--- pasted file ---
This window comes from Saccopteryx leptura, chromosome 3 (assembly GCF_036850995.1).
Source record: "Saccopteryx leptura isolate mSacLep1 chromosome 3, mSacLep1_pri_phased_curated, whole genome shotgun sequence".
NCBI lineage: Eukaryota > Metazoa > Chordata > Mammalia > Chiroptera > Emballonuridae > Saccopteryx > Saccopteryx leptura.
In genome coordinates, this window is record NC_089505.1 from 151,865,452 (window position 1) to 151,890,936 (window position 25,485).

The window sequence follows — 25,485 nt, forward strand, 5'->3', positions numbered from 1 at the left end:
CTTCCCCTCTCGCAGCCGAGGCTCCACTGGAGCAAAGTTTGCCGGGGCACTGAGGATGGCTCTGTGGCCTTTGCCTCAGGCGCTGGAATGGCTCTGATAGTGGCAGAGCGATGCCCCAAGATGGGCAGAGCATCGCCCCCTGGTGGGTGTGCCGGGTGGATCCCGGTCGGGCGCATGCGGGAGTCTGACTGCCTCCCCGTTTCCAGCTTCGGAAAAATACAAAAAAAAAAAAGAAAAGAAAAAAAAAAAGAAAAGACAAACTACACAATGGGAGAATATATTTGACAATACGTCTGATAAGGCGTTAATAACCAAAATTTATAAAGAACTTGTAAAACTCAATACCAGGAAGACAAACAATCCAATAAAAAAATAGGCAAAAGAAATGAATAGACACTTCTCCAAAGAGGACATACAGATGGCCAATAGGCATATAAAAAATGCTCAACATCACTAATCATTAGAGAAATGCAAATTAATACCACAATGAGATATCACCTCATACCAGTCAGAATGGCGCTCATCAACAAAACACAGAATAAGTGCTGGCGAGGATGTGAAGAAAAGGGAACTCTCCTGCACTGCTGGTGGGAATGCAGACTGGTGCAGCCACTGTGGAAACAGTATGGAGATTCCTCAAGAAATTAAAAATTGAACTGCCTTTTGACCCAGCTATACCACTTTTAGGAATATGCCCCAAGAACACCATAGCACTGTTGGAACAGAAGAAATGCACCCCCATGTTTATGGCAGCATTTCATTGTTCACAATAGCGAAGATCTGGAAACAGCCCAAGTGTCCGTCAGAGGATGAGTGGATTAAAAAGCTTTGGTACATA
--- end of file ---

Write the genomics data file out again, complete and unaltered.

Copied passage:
This window comes from Saccopteryx leptura, chromosome 3 (assembly GCF_036850995.1).
Source record: "Saccopteryx leptura isolate mSacLep1 chromosome 3, mSacLep1_pri_phased_curated, whole genome shotgun sequence".
NCBI lineage: Eukaryota > Metazoa > Chordata > Mammalia > Chiroptera > Emballonuridae > Saccopteryx > Saccopteryx leptura.
In genome coordinates, this window is record NC_089505.1 from 151,865,452 (window position 1) to 151,890,936 (window position 25,485).

The window sequence follows — 25,485 nt, forward strand, 5'->3', positions numbered from 1 at the left end:
CTTCCCCTCTCGCAGCCGAGGCTCCACTGGAGCAAAGTTTGCCGGGGCACTGAGGATGGCTCTGTGGCCTTTGCCTCAGGCGCTGGAATGGCTCTGATAGTGGCAGAGCGATGCCCCAAGATGGGCAGAGCATCGCCCCCTGGTGGGTGTGCCGGGTGGATCCCGGTCGGGCGCATGCGGGAGTCTGACTGCCTCCCCGTTTCCAGCTTCGGAAAAATACAAAAAAAAAAAAGAAAAGAAAAAAAAAAAGAAAAGACAAACTACACAATGGGAGAATATATTTGACAATACGTCTGATAAGGCGTTAATAACCAAAATTTATAAAGAACTTGTAAAACTCAATACCAGGAAGACAAACAATCCAATAAAAAAATAGGCAAAAGAAATGAATAGACACTTCTCCAAAGAGGACATACAGATGGCCAATAGGCATATAAAAAATGCTCAACATCACTAATCATTAGAGAAATGCAAATTAATACCACAATGAGATATCACCTCATACCAGTCAGAATGGCGCTCATCAACAAAACACAGAATAAGTGCTGGCGAGGATGTGAAGAAAAGGGAACTCTCCTGCACTGCTGGTGGGAATGCAGACTGGTGCAGCCACTGTGGAAACAGTATGGAGATTCCTCAAGAAATTAAAAATTGAACTGCCTTTTGACCCAGCTATACCACTTTTAGGAATATGCCCCAAGAACACCATAGCACTGTTGGAACAGAAGAAATGCACCCCCATGTTTATGGCAGCATTTCATTGTTCACAATAGCGAAGATCTGGAAACAGCCCAAGTGTCCGTCAGAGGATGAGTGGATTAAAAAGCTTTGGTACATA